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The NBA Owners' Hidden Pot of Gold

By July 11, 2011

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Much of the NBA Lockout discussion to date has been stuck on the question of yearly profits and losses. But as SBNation's Tom Ziller points out, even a modest yearly operating loss doesn't make owning an NBA team a bad investment... not when NBA franchises are selling for record numbers.

Jerry Buss has seen the Lakers' value grow $587 million in 21 years. Michael Heisley has seen the Grizzlies' value grow $97 million in 10 years. Dan Gilbert has seen the Cavaliers' value grow $101 million in five years. Mark Cuban of the Mavericks: $166 million in 10 years. Cablevision with the Knicks: $286 million in 13 years. And on and on and on ...

Ziller also points out that the Golden State Warriors just sold for $450 million, the for the same number, and the Sixers are expected to fetch $350 million some time soon, and the NBA paid $300 million to George Shinn to take control of the New Orleans Hornets. Shinn paid $32 million to launch the team in 1987. I'm guessing that's a better return on investment than he would have gotten in the stock market.

Also worth noting: when a team is sold, the seller gets a massive windfall, but the players get nothing. Which is one reason I'm inclined to take the NBPA's side in the "should a team's purchase price count against its yearly profit/loss" question.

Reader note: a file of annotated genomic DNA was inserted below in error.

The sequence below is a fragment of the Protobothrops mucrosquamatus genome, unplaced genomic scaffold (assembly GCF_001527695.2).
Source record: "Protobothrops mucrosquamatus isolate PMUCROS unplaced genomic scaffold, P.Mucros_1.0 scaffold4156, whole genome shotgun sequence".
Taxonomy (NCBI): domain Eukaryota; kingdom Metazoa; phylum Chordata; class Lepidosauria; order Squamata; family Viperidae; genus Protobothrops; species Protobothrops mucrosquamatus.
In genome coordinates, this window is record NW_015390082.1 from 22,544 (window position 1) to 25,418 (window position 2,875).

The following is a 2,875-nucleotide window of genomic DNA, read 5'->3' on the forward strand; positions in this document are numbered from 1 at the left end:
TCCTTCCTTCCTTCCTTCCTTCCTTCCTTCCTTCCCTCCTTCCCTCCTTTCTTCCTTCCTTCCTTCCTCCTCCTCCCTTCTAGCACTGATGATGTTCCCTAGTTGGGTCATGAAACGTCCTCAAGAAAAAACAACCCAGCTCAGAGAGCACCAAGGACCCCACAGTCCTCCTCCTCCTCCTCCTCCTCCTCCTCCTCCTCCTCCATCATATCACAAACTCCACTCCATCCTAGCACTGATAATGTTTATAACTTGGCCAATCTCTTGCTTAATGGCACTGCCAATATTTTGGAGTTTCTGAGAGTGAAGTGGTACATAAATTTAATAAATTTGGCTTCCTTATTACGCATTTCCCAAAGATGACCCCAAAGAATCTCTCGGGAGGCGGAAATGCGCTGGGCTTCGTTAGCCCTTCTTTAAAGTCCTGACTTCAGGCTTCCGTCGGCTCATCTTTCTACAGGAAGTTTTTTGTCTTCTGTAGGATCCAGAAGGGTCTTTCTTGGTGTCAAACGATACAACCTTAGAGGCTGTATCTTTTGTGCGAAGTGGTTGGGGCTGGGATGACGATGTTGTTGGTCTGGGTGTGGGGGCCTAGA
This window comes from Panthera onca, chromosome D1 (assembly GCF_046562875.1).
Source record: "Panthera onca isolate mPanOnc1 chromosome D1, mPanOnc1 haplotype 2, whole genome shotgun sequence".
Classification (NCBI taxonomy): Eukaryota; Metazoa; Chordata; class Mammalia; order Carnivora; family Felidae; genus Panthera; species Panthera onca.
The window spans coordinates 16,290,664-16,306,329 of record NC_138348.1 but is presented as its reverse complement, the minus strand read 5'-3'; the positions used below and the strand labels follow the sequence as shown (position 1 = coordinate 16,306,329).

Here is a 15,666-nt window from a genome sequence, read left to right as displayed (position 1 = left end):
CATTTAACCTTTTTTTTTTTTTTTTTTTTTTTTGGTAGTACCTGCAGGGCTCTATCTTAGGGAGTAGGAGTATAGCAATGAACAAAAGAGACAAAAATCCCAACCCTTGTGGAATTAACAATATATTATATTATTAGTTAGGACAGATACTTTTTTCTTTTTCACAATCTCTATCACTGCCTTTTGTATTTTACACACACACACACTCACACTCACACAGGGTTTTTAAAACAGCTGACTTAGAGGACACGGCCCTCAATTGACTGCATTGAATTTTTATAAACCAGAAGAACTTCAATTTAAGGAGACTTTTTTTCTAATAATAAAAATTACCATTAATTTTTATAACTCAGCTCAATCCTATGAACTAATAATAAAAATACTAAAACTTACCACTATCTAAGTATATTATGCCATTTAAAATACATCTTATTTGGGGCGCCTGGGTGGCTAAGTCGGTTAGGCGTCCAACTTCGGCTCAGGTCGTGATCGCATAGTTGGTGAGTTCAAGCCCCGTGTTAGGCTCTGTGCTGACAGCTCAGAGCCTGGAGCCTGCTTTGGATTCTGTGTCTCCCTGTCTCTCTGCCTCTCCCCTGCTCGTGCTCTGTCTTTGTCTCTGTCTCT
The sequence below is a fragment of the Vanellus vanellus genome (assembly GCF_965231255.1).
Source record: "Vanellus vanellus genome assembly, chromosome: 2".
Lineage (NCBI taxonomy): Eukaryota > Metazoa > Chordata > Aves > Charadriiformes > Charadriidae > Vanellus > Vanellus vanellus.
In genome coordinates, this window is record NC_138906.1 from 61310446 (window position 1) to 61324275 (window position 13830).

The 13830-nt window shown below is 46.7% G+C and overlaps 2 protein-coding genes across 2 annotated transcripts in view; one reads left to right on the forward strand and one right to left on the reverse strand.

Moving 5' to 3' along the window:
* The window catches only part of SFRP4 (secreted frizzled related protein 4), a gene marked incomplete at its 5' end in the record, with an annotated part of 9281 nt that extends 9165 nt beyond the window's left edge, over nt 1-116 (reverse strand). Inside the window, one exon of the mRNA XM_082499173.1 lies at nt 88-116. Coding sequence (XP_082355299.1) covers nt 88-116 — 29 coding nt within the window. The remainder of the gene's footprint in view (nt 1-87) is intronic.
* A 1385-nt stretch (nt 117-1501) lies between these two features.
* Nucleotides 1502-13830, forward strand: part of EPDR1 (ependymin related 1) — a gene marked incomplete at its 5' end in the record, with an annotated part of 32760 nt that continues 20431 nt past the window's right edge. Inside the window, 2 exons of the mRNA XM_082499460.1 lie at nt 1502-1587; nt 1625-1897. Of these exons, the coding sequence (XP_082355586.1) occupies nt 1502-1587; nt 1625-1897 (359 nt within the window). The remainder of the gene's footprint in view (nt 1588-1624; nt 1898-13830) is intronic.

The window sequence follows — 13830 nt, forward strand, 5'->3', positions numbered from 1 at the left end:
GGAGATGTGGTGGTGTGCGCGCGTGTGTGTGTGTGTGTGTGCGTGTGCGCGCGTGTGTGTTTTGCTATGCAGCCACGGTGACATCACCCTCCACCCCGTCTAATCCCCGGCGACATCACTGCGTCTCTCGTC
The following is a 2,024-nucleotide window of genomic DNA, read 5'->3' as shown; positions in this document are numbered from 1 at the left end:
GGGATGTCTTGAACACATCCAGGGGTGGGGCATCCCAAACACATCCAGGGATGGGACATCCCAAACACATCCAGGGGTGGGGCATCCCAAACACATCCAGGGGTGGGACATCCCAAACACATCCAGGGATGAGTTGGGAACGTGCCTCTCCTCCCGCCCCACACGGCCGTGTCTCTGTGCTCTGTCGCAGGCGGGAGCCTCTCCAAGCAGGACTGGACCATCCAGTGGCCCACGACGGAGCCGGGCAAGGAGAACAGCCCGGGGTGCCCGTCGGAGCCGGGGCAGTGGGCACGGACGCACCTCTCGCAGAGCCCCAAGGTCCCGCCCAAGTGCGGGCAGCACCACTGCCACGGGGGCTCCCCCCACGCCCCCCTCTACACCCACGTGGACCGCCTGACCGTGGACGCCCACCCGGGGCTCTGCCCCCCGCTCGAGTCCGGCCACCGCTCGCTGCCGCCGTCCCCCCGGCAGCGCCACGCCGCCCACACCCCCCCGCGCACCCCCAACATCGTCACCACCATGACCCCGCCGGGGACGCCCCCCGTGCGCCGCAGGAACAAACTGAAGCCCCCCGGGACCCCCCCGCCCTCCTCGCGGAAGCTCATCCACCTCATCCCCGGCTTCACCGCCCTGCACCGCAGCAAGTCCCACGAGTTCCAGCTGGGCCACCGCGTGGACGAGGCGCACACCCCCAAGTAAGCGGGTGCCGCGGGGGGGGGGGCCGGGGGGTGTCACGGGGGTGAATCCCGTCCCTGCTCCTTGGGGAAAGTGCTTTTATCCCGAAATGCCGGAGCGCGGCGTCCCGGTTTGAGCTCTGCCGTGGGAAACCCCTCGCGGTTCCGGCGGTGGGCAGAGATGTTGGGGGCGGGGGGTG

Jerry Buss has seen the Lakers' value grow $587 million in 21 years. Michael Heisley has seen the Grizzlies' value grow $97 million in 10 years. Dan Gilbert has seen the Cavaliers' value grow $101 million in five years. Mark Cuban of the Mavericks: $166 million in 10 years. Cablevision with the Knicks: $286 million in 13 years. And on and on and on ...

Comments

July 11, 2011 at 4:31 pm
(1) Andrew Weaver says:

NBA fans agree that the league is headed in the wrong direction with a corrupt commissioner at the helm. A commissioner who gives full authority to corrupt referees who openly admit to betting on games, making wrong calls, and saying they donít care. Commissioner Sterns actions have violated the leagues rules and guidelines toward players and fans. So I ask NBA fans to stand behind in calling for Commissioner Sterns resignation on the grounds that his actions are disgraceful and unethical. Not to mention the fact that this lockout has little to do with the players and more to do with owners sentimental reactions to lost income. Thatís why owners expect nothing less than the inflated values from their assets due in part of the NBAís decision to mirror big businesses harmful profit schemes. Itís this type of mind mentality that destroys teams.

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